For the most part, the Pakistani military has earned its reputation as an effective military force. But it also overreached in trying to take over civil administration under general-cum-president Pervez Musharraf. And it has been poor at political engineering. The army under Musharraf had penetrated the ranks of the civilian bureaucracy, taking over education and training institutions and essentially running certain ministries. After assuming command as army chief, Kayani ordered all army officers serving in government to either resign from the military or to return to it full time.

At the time of the May 1 raid, the Pakistani military had just recently restored its pride of place as the most respected institution in the country. It had slipped in public confidence after it allowed the Pakistani Taliban to take over parts of Malakand and Swat in 2006, but in the past four years, the army, under its new chief, Gen. Ashfaq Parvez Kayani, has focused on burnishing its credentials and improving the institution's professionalism and capacity to fight. Both had been compromised under Musharraf's autocratic rule.

In the face of a rising tide of homegrown terrorism and insurgency, the army also shifted gears and its training from being India-centric to being more agile and prepared for low-intensity conflict, using some of the counterinsurgency (COIN) principles that the United States army learned in Iraq and Afghanistan. Within the past two years, it revamped the training at its military academy, infantry school, staff, college, and the national defense university to focus on how to fight asymmetric war against its own people. And it has moved some 150,000 troops to fight terror groups on its western border, incurring the wrath of a domestic insurgent group, the Tehrik-e-Taliban Pakistan (TTP). This was a major shift in thinking for a force that had in earlier years used its top spy agency, the Inter-Services Intelligence directorate, to foment insurgency in neighboring countries and support militancy against Afghanistan and India. It was a shift that was in tune with Washington's priorities in the region.

That's not to say that the military has been unimpeachable. It is still too involved in the country's economy, with major holdings in banking, real estate, and transportation. Especially as the national economy has deteriorated, the military has had incentives to involve itself in civilian decision-making. Further, Pakistan continues to countenance the use of its territory by Afghan Taliban groups that fight the U.S.-led coalition inside Afghanistan. Its inability or unwillingness to take on these Afghan groups in their Pakistani sanctuaries is a constant irritant in its relationship with the United States.

But the Pakistani military apparently recognizes the value of its ties with the U.S. military -- and not just the $16 billion it has received in security-related aid and reimbursements since 2001. A measure of the importance attached to American military training by the Pakistani military is the fact that a number of officers sent to the United States have been promoted before their return to Pakistan, if not immediately afterwards. Clearly, a lot of thought is going into the selection of the individuals being sent to the United States for specialized training. Some 100 of them will be in the United States this year alone.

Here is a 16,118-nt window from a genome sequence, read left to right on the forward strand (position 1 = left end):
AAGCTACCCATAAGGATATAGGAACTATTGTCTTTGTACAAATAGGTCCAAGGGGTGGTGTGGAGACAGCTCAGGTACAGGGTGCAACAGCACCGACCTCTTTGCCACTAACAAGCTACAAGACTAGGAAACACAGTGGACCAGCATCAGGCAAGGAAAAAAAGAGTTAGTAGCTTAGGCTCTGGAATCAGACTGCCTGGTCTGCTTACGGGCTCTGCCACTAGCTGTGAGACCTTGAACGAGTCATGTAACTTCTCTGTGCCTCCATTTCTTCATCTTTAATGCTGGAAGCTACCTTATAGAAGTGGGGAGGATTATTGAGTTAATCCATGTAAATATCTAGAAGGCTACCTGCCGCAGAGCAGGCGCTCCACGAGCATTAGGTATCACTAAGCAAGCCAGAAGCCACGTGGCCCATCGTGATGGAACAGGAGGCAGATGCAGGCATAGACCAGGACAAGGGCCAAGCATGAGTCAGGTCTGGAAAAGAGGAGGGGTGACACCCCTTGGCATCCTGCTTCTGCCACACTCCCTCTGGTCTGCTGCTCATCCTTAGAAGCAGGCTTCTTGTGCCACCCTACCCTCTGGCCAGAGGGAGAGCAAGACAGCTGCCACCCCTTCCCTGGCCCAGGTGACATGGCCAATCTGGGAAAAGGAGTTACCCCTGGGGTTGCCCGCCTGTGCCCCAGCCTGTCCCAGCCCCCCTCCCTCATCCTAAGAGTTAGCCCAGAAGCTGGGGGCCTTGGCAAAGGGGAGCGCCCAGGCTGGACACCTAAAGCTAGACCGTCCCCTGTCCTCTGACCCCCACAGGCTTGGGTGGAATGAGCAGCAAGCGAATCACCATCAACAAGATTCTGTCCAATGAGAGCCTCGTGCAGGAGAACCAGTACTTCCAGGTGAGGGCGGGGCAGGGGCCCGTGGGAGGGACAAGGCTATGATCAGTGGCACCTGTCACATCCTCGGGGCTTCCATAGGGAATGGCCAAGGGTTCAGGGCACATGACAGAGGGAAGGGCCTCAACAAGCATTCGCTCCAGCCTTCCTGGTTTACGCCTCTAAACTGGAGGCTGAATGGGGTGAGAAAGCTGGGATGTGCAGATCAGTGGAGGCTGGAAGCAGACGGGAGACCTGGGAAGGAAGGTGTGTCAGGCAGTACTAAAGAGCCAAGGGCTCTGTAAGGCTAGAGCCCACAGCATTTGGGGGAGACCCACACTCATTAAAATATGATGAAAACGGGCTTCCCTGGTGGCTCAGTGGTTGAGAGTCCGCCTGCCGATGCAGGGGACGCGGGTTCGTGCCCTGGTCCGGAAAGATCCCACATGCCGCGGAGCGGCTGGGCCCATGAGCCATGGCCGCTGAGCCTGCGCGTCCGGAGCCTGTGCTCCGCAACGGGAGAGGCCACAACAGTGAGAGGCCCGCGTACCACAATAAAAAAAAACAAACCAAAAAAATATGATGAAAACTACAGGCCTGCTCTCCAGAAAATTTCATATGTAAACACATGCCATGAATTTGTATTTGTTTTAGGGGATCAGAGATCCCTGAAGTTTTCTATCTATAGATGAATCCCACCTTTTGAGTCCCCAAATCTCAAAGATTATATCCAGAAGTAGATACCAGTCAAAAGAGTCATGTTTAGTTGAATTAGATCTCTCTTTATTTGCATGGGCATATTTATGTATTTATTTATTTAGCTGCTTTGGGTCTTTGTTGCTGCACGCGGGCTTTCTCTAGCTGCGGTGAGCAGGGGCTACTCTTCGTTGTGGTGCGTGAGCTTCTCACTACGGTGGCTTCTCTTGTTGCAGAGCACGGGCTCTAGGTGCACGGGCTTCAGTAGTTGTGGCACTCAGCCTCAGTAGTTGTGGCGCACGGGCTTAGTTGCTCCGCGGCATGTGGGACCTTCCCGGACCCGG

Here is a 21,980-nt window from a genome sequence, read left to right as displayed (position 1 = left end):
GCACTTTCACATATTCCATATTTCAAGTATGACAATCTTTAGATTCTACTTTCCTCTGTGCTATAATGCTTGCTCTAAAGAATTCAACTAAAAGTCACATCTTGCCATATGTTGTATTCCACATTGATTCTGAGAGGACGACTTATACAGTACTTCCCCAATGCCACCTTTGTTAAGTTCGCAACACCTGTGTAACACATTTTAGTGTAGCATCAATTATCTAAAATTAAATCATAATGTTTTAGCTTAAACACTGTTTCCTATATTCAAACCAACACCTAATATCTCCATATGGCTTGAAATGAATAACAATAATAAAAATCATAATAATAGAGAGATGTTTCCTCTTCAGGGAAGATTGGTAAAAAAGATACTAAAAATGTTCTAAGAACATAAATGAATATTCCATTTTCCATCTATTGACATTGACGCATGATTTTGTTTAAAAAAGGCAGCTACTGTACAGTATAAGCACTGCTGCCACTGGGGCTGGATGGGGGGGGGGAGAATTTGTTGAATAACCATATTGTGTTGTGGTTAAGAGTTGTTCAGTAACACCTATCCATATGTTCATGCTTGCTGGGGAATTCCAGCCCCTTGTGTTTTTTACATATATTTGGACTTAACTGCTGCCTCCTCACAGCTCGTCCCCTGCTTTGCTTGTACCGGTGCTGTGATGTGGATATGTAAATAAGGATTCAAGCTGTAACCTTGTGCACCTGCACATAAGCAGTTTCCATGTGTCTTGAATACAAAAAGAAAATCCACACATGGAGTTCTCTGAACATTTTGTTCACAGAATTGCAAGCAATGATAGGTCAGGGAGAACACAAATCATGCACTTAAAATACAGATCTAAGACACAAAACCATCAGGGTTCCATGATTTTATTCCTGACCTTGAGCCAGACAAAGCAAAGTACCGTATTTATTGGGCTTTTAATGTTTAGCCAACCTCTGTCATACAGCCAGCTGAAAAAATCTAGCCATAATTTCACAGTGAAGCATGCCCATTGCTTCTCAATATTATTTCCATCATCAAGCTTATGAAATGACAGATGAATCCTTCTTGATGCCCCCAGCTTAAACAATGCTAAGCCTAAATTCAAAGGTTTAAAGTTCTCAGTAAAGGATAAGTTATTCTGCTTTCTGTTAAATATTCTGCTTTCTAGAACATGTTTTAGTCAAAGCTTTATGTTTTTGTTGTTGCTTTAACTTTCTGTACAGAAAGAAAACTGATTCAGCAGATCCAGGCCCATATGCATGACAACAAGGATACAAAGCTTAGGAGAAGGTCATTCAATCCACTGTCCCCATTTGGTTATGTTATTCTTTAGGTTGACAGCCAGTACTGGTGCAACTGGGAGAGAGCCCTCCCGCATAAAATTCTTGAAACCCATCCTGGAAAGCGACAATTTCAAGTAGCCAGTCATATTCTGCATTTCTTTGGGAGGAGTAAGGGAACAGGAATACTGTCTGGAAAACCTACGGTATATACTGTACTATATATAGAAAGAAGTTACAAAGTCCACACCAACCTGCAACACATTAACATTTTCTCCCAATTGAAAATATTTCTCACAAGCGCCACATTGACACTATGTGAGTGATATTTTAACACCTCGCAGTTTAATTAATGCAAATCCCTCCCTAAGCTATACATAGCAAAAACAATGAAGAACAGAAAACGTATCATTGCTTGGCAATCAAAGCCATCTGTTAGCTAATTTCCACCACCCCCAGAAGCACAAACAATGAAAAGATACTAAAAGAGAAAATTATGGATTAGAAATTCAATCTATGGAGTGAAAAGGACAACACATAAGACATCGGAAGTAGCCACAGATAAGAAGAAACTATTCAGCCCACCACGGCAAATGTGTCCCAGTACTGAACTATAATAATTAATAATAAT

Washington would be wise to use that cultural affinity -- as well as the fact that the Pakistani army depends on the United States to maintain its weapons systems and supply spare parts -- as leverage to change the shape of their long-term collaboration. Both sides need to explicitly agree on the nature of their relationship and identify and determine the reasons for their disagreements so there are no residual suspicions. A written agreement would provide maximum certainty. But the trust that is needed to sustain this relationship has to be earned by both sides. That will take time.

Determining the role of the Pakistani intelligence should, no doubt, also be on the American agenda. The ISI is an integral part of the Pakistan military, and the current head, Lt. Gen. Ahmad Shuja Pasha, is a close confidant of Kayani. It would be a mistake to assume that Pasha is working at cross purposes with the military.

But Washington can do plenty to immediately prove its good faith to Pakistan's most important public institution. It should share any links it can substantiate between the army and al Qaeda in general, and bin Laden in particular. It could emphasize that the United States is prepared to work together with Pakistan to find other al Qaeda leaders in other towns in the vicinity of Abbottabad, where they are likely to be located (given the reliance on courier communications of al Qaeda central). It could work to strengthen the capacity of Pakistan's civilian police institutions, which are closer to the ground and could play a key role in fighting militancy.

Of course, the United States is within its rights to lay out the options clearly and the implications of non-cooperation. Americans are angry at what they see as Pakistan's duplicity in the face of terror. But punishment is not a policy. No matter what the United States does, Pakistan's military will maintain its outsized role in the country's public life, and any agreement has to be in its interests for it to stick. Fortunately, there is much overlap between Washington's and Islamabad's interests in the region, from a stable Afghanistan and Pakistan to normalization of Pakistan's relations with India.

Before anything else, however, the Pakistani army should be given time to resolve its internal debates, tempting though it may be to ratchet up criticism and pressure after its public humiliation on May 1. If not, then a break with Pakistan may be unavoidable. And if that happens, it's likely the United States that will find itself friendless at a time when it needs allies more that ever.

Ishara S. KODIKARA/AFP/Getty Images